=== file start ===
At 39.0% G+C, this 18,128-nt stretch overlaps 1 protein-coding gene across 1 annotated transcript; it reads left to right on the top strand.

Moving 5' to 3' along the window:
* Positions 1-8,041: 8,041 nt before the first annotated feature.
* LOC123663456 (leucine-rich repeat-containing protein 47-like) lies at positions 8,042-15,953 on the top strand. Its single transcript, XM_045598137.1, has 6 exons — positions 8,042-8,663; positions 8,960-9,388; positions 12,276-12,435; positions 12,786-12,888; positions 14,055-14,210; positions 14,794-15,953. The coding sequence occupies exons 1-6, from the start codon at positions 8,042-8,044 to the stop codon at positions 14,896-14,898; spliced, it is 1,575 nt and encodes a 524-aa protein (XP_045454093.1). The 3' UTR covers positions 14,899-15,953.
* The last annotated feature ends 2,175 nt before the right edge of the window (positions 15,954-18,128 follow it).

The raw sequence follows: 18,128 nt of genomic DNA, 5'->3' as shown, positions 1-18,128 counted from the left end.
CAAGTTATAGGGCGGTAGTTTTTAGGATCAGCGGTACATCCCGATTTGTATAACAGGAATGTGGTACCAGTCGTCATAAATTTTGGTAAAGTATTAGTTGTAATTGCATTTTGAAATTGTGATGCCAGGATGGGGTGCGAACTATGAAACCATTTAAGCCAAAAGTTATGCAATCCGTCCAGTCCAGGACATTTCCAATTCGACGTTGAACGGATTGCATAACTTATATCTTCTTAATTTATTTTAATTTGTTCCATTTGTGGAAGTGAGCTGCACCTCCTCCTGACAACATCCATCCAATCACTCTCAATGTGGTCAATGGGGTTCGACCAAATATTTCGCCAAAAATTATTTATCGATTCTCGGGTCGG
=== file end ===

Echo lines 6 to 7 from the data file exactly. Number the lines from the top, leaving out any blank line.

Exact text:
The raw sequence follows: 18,128 nt of genomic DNA, 5'->3' as shown, positions 1-18,128 counted from the left end.
CAAGTTATAGGGCGGTAGTTTTTAGGATCAGCGGTACATCCCGATTTGTATAACAGGAATGTGGTACCAGTCGTCATAAATTTTGGTAAAGTATTAGTTGTAATTGCATTTTGAAATTGTGATGCCAGGATGGGGTGCGAACTATGAAACCATTTAAGCCAAAAGTTATGCAATCCGTCCAGTCCAGGACATTTCCAATTCGACGTTGAACGGATTGCATAACTTATATCTTCTTAATTTATTTTAATTTGTTCCATTTGTGGAAGTGAGCTGCACCTCCTCCTGACAACATCCATCCAATCACTCTCAATGTGGTCAATGGGGTTCGACCAAATATTTCGCCAAAAATTATTTATCGATTCTCGGGTCGG